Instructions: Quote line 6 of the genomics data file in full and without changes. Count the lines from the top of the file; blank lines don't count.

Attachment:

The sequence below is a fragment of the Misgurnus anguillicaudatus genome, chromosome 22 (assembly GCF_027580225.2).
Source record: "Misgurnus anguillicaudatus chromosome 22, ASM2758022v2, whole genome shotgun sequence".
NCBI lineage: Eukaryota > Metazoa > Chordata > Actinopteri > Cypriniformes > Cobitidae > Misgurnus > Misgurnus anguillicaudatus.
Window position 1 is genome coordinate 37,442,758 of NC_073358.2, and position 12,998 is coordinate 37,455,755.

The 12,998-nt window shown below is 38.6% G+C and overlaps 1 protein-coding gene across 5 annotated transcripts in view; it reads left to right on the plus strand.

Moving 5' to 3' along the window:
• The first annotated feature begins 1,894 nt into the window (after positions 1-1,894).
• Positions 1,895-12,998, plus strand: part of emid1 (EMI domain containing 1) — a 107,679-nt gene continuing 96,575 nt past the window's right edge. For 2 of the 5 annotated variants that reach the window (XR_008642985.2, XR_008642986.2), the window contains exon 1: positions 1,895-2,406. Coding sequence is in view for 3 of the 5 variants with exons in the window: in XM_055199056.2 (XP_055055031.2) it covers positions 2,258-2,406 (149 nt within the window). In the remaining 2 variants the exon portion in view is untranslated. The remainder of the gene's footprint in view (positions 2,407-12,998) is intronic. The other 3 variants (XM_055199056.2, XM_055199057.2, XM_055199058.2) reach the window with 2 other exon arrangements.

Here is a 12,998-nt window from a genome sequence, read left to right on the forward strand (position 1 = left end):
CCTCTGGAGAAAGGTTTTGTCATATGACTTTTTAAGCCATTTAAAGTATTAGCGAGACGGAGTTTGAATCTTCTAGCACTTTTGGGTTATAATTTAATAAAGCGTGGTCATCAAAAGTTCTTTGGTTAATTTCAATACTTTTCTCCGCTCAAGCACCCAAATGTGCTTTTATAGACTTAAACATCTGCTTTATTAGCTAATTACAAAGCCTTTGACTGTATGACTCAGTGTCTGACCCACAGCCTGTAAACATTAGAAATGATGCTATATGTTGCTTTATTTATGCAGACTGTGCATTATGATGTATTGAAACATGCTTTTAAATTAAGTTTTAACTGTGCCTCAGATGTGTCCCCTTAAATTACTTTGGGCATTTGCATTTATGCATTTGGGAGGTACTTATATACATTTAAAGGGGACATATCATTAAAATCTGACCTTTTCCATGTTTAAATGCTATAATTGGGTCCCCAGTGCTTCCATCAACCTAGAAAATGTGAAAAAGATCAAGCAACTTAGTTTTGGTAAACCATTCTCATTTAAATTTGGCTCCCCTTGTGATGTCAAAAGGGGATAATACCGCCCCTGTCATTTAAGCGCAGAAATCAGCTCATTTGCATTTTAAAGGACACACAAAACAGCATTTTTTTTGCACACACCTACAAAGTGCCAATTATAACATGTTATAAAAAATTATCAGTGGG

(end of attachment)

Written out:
Moving 5' to 3' along the window: